The symposium, which is also part of the “University of the Arctic: Providing Higher Education and Outreach Programs for the International Polar Year” (IPY Project #189), provided a venue where 35 early career polar scientists, currently working in 7 different countries, (a) learned from each other and from 12 veteran polar scientists, some of whom took part in the 1957/58 International Geophysical Year; (b) shared ideas and techniques for educational outreach; (c) expanded their historical, scientific, and professional outlook; and (d) began to forge lifelong, interdisciplinary collegial relationships with their peers.
The participants of this symposium have forged a new group within the larger Association of Polar Early Career Scientists (APECS), IPY Project #168. Some materials and information from the NGPR symposium will be archived at the American Institute of Physics (AIP) and a fuller collection will be made available on the NGPR website. These locations will make resources available to the full community of current and future early career polar researchers, historians, and others with polar interests.
In addition to formal presentations, the participants took advantage of visual media to record their personal interests in polar environments and individual research plans. These will be made available through the website mentioned above. The AIP will transcribe and archive relevant portions of the symposium, including 2-minute video clips of participants describing their IPY research goals, keynote addresses, and oral histories of the keynote speakers collected by historians of science.
Key highlights from the Symposium include:
Research: All participants gave a 7-minute research talk and followed-up with a poster presentation later that day. Additionally, participants generated video clips discussing their research goals and future plans.
Outreach: Select participants discussed their existing outreach activities, and discussion groups focused on a variety of outreach forms. Training was provided on communicating across disciplines and with the media. After a training session on student outreach participants engaged a group of visiting second-grade students in a series of Polar literacy activities.
Keynote presentations: Keynote presentations by established and veteran polar scientists are listed below. Many of these will be reproduced as video or slide presentations through the NGPR webpage:
- Why History Matters. Ronald E. Dole and Kristine C. Harper, Florida State University
- Early Polar Exploration. Donal T. Manahan, University of Southern California
- IGY Remembered – Eyewitness Accounts: John C. Behrendt, University of Colorado, and Philip M. Smith, Retired, The National Academies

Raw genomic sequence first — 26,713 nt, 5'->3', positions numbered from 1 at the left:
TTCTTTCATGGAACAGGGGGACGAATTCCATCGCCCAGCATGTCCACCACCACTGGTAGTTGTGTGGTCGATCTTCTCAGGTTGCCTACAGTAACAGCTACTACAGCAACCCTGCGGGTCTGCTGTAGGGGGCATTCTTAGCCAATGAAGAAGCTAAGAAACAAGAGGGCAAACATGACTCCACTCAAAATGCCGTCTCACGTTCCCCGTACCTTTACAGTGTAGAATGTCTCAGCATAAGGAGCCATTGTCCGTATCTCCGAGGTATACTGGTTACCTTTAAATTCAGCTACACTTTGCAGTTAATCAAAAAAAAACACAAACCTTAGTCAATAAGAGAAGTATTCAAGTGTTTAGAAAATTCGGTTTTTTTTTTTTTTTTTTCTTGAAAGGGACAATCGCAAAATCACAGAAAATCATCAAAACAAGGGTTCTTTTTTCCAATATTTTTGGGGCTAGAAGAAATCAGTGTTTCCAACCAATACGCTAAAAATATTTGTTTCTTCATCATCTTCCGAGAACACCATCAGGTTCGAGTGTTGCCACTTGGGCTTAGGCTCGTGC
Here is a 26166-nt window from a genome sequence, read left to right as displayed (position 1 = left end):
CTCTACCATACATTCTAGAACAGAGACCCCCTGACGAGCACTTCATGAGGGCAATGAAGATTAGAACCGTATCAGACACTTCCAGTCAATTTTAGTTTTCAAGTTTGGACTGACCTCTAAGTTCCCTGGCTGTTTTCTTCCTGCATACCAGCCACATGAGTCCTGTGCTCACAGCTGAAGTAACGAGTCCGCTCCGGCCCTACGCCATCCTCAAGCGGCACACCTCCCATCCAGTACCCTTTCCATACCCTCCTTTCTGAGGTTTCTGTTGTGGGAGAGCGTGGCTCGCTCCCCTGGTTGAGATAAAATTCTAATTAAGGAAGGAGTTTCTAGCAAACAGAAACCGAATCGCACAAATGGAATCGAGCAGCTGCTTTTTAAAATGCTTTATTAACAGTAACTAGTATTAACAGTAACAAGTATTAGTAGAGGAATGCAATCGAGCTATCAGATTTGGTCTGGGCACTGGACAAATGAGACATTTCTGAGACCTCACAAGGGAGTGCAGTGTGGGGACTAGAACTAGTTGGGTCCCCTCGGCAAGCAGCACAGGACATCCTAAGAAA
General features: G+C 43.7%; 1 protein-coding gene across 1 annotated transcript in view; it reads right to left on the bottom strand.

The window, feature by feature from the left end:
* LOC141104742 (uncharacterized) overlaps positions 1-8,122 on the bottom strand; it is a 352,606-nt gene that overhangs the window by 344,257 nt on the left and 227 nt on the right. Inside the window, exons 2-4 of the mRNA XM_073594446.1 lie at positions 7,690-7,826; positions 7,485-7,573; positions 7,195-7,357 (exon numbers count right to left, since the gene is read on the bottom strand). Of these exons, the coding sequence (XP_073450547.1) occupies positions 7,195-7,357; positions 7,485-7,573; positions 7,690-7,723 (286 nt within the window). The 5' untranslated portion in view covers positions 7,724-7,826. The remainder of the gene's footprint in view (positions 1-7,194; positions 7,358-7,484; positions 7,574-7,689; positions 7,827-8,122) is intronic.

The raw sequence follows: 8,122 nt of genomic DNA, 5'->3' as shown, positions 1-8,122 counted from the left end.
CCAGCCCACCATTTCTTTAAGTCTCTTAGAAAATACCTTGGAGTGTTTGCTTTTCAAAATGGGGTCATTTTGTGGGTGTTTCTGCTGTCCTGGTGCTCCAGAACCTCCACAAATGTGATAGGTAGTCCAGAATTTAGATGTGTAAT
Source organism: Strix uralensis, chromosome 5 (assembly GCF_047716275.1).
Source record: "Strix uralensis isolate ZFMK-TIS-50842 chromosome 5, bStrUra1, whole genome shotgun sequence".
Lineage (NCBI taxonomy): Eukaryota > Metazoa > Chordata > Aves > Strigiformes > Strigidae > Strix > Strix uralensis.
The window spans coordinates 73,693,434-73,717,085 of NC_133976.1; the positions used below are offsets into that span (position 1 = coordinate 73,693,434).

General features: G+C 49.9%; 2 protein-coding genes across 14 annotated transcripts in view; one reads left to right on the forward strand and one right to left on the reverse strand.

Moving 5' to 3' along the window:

- IGY Remembered – Perspectives by Historians of Science. Ronald E. Doel and Kristine C. Harper
- Planning the 1957/58 IGY, 2008/08 IPY and into the future. Philip M. Smith and Chris Elfring, The National Academies
- IPY 2007/08: Scientific Impacts and Opportunities. David J. Carlson, IPY IPO
- Understanding Climate Change – Stories from the Ice. Ellen Mosley-Thompson and Lonnie G. Thompson, Ohio State University
Panel Discussions: Panel discussions involving veteran scientists were followed by break-out discussions with small groups of participants and selected mentors discussing one topic from different perspectives. Reports from the panels and following discussions will include:
- International Science – Challenges and Opportunities
- Interdisciplinary Collaborations – Challenges and Opportunities
- Media and Policy – Challenges and Opportunities
- Maintaining an appropriate work/life balance
Professional Development Training: The symposium involved a training component as well as the elements related specifically to research. Presentations included:
- National Science Foundation: Overview of Polar Programs and the proposal process. Julie Palais, NSF Office of Polar Programs
- Climbing Your Mountains – And Keeping Your Balance! Ellen Mosley-Thompson and Lonnnie G. Thompson
- Distilling Your Science. C. Susan Weiler, Whitman College
- Team Building and Facilitation Skills. Christina Olex, The Point
- Polar Education and Outreach. Jenny L. Baeseman, Arctic Research Consortium of the U.S.
- Media Training. Molly Bentley, BBC Science Radio
- Making Interdisciplinarity Work. Stephanie Pfirman, Barnard College
- Catalyzing Change. Sheldon D. Drobot, University of Colorado
Oral Histories: Historians of science Ronald E. Doel and Kristine C. Harper collected oral histories from several of the keynote speakers. These will be transcribed and archived by the American Institute of Physics Center for the History of Physics.
Acknowledgements: The NGPR Symposium and webpage were funded by the U.S. National Science Foundation through collaborative grants ARC-0632324 to C. Susan Weiler (Whitman College), ARC-0632312 to Sheldon D. Drobot (University of Colorado), and ARC-0632324 Supplement (Whitman College) to Jenny L. Baeseman (APECS/ARCUS/IARC).